Medicare represents a covenant between the U.S. government and its citizens, regularly acting as a lifeline for our seniors.
Knowing this, Congress crafted a provision in the Patient Protection and Affordable Care Act, which was signed into law on March 23, 2010, to extend the solvency of Medicare by nine more years.
Medicare is a federal insurance program that pays for covered health care services of qualified beneficiaries, including individuals 65 and older, and has been expanded over the years to include permanently disabled individuals under 65.
Medicare, which consists of four parts (A-D), covers hospitalizations, physician and diagnostic services, prescription drugs, skilled nursing facility care, home health visits, and hospice care, among other services.
Generally, individuals are eligible for Medicare if they or their spouse worked for at least 40 quarters in Medicare-covered employment, are 65 years old, and are a citizen or permanent resident of the United States.
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Social Security is a contributory social insurance system that covers 164 million workers (94 percent of workers in paid employment or self employment) and provides monthly cash benefits to 51 million beneficiaries, including retired and disabled workers and their dependents, as well as the dependents of deceased workers.
Social Security was enacted in 1935 and was intended to improve the economic circumstances of older adults during the Depression. As more and more people were covered and living longer, Social Security has been modified to address these changes over the years.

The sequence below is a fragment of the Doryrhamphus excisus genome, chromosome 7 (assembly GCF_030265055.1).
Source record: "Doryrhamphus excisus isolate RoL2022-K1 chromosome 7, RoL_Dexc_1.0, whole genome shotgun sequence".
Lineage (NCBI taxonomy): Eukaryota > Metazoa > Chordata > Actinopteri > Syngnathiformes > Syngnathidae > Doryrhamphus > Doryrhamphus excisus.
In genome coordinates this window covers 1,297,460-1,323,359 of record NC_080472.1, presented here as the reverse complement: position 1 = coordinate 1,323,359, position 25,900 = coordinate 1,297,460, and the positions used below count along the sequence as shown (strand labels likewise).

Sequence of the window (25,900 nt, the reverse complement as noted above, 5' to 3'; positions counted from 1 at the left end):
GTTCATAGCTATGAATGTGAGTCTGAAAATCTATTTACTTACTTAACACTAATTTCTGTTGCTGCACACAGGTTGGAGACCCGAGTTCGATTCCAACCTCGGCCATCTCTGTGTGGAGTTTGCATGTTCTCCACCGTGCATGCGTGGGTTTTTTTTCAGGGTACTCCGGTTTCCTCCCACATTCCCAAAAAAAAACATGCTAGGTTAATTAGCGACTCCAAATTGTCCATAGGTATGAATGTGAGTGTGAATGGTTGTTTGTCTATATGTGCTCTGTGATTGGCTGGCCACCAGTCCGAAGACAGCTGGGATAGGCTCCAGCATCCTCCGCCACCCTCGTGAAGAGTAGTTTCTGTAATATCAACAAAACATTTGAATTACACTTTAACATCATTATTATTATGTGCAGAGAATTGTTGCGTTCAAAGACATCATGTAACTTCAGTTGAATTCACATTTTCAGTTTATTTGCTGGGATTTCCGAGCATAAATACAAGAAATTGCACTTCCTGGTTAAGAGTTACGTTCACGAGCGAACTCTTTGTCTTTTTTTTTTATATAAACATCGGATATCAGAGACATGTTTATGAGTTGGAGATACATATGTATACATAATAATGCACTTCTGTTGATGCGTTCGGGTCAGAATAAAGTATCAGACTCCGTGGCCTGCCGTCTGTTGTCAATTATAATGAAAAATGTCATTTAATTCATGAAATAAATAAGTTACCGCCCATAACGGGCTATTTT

Social Security has been, for 75 years, a bedrock promise. You have earned it with a lifetime of hard work, and it should be there for you and future generations.
In 2008, the Social Security trust fund assets were at $2.4 trillion.Although the trust fund is projected to have a positive balance until 2037, costs are projected to exceed income by an average of 14 percent over the 75-year projection period as our population ages.
Considering the large and important role that Social Security has in America’s safety net for older and disabled, widowed and orphaned citizens, comprehensive Social Security reform has been a perennial and contentious item on the Congressional agenda.
I fully support maintaining traditional Social Security and finding ways to effectively extend it without cutting benefits to our nation’s seniors.
According to the Congressional Research Service: “In 2008, 69% of aged Social Security beneficiaries received more than half of their income from Social Security, and 41% received more than 90% of their income from Social Security. Moreover, Social Security is credited with keeping many of the nation's elderly out of poverty. An estimated 8% of aged Social Security beneficiaries fall below the poverty line, compared with an estimated 22% of aged non-beneficiaries.”
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